4. Don't be that freshman who starts school isolated in a relationship

I'm not telling you not to date anyone during your freshman year. I am saying to not cut yourself off from the rest of the world while you date someone. Your first year on campus is such an amazing opportunity to meet people, but people are constantly eager to start dating someone and then only spend time with that person.

Be the freshman who can manage time between friends and relationships.

5. Don't be that freshman who can't handle things on their own

It is your first year on your own. Yes, you still need help from your parents. But at this point, they should not be ordering your textbooks or buying your parking pass. If you need something for a club or for class, YOU should handle it. If you're having roommate problems, YOU should handle it, not your parents. This is the real world and college is a great time for you to start building up to be the person you want to be in the future, but you can't successfully do that if your parents still deal with every minor inconvenience for you.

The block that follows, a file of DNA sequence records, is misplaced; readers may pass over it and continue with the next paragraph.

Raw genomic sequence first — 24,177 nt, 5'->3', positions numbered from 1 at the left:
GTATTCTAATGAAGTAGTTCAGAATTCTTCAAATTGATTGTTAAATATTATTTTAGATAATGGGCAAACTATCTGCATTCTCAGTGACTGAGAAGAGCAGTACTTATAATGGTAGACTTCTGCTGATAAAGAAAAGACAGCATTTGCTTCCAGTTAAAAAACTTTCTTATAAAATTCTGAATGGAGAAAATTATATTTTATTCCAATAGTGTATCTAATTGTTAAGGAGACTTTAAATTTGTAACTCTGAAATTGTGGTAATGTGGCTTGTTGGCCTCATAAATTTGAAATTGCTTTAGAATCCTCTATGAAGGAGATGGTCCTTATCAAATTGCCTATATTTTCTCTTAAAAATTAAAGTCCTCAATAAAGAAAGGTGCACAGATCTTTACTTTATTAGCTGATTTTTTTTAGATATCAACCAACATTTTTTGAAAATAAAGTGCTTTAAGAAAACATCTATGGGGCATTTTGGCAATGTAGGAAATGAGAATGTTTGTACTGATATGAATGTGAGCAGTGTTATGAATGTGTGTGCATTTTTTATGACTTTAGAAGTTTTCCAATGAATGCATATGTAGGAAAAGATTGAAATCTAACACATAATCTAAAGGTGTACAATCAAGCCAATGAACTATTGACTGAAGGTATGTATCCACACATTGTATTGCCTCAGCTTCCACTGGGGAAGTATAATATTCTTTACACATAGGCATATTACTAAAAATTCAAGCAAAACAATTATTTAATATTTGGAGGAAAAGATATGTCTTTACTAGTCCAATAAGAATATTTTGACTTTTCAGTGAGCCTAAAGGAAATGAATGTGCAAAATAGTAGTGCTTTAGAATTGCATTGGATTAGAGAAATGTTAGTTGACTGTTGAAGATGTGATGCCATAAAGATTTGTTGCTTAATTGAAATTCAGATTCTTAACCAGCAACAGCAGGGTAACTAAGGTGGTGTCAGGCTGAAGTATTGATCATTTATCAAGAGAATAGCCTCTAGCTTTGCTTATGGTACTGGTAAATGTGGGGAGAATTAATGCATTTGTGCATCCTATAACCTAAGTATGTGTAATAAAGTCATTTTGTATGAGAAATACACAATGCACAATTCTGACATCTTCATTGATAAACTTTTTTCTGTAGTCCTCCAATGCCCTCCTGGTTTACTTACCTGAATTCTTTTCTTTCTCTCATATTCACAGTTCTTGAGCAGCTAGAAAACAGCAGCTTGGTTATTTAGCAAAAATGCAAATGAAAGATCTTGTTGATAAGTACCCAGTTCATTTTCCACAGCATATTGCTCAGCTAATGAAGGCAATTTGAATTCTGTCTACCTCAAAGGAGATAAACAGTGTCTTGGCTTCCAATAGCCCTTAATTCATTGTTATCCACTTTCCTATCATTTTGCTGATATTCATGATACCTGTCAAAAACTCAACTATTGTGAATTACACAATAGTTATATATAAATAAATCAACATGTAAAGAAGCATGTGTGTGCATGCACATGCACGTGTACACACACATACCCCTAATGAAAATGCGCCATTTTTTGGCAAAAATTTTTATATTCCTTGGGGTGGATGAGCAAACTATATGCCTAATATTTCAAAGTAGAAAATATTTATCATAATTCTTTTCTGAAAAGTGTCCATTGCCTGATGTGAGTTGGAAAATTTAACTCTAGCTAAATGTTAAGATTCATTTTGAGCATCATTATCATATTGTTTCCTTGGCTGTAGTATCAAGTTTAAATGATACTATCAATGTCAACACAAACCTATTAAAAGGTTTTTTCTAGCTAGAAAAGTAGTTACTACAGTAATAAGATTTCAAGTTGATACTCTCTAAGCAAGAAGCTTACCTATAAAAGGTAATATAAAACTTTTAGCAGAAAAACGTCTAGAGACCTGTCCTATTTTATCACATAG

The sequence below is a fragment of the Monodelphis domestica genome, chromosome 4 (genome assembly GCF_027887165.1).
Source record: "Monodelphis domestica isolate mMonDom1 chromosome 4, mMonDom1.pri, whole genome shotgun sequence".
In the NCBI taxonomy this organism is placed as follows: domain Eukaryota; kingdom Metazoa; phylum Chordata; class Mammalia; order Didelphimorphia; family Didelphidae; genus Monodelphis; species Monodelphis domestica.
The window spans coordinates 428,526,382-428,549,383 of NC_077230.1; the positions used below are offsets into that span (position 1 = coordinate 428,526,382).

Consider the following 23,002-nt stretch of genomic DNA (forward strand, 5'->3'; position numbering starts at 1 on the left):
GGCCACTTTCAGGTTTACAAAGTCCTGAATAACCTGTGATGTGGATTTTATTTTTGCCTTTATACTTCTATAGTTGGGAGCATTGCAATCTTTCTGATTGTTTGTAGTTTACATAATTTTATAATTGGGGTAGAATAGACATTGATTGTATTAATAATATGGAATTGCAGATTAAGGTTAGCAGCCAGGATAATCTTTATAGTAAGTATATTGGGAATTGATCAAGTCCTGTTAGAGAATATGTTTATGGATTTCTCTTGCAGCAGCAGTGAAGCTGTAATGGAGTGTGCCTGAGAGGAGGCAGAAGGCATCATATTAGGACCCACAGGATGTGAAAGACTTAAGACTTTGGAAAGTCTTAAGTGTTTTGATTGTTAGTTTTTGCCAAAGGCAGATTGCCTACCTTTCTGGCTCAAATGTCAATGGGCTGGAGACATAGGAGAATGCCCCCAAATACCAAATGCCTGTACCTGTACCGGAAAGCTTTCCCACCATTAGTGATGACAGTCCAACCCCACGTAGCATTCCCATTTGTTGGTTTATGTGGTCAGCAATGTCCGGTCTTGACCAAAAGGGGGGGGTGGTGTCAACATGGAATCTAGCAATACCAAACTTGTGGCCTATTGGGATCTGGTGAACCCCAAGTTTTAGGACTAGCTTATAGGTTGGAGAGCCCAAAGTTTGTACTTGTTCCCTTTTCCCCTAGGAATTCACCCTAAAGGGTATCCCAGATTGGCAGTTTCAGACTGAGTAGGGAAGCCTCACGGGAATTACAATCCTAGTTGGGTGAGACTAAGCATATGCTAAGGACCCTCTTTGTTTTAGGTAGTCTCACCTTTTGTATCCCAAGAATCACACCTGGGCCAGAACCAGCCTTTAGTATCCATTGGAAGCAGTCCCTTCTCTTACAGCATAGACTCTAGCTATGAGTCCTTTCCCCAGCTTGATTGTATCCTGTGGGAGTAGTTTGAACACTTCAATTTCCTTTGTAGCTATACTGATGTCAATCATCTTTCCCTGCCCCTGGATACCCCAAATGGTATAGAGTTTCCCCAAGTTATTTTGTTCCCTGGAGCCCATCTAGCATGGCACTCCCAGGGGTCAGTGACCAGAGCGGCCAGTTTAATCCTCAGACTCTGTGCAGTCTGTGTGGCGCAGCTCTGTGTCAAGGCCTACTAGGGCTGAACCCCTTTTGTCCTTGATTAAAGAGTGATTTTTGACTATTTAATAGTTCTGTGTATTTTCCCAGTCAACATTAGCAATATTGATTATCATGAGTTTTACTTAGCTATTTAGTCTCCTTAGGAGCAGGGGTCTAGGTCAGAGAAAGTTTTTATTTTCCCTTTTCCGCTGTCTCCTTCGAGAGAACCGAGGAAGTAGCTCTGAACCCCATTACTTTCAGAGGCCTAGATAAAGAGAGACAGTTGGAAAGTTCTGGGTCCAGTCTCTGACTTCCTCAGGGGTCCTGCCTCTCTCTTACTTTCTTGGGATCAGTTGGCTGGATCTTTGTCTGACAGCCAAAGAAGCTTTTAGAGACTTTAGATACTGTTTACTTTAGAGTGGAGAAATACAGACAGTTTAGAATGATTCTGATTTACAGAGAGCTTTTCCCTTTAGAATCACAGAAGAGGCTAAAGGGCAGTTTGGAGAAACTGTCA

6. Don't be that freshman who only talks to their high school friends

I know your high school was probably amazing, and you probably had the coolest people go there. However, I believe that college is a great time to be on your own and experience new things. Meeting new people and going to new places will allow you to grow into a more mature person. There is a way to balance meeting new friends and maintaining friendships with childhood friends, and I am sure you will find that balance.

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6 Tips On How To Get An A From Your TA

Being a teacher's pet isn't a bad thing--at least for that A.


1. Show Up On Syllabus Week


Even though your two years older brother, whose going to the same exact college, swears that syllabus week isn't necessary--it is. Some teachers get their classes up and going right away, taking no time for reviewing the syllabus because you're a big college kid now and should've done that on your own time. During syllabus week, you'll either hop right into lessons or actually review the syllabus that you should've before but you know you didn't. Either way, it's beneficial to go just for the sake of learning where the class is, if not anything else.

2. Show Up On Time After That

Mitchell Hollander